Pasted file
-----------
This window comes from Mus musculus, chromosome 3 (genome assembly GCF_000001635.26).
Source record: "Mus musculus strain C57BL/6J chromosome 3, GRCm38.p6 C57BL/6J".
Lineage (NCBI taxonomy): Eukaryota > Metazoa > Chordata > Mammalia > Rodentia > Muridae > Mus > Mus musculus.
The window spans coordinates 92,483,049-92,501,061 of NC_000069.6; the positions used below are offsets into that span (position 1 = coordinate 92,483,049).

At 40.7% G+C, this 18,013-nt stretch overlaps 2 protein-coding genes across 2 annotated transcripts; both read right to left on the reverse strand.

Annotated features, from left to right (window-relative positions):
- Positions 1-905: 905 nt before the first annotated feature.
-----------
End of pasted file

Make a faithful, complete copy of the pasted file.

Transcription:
This window comes from Mus musculus, chromosome 3 (genome assembly GCF_000001635.26).
Source record: "Mus musculus strain C57BL/6J chromosome 3, GRCm38.p6 C57BL/6J".
Lineage (NCBI taxonomy): Eukaryota > Metazoa > Chordata > Mammalia > Rodentia > Muridae > Mus > Mus musculus.
The window spans coordinates 92,483,049-92,501,061 of NC_000069.6; the positions used below are offsets into that span (position 1 = coordinate 92,483,049).

At 40.7% G+C, this 18,013-nt stretch overlaps 2 protein-coding genes across 2 annotated transcripts; both read right to left on the reverse strand.

Annotated features, from left to right (window-relative positions):
- Positions 1-905: 905 nt before the first annotated feature.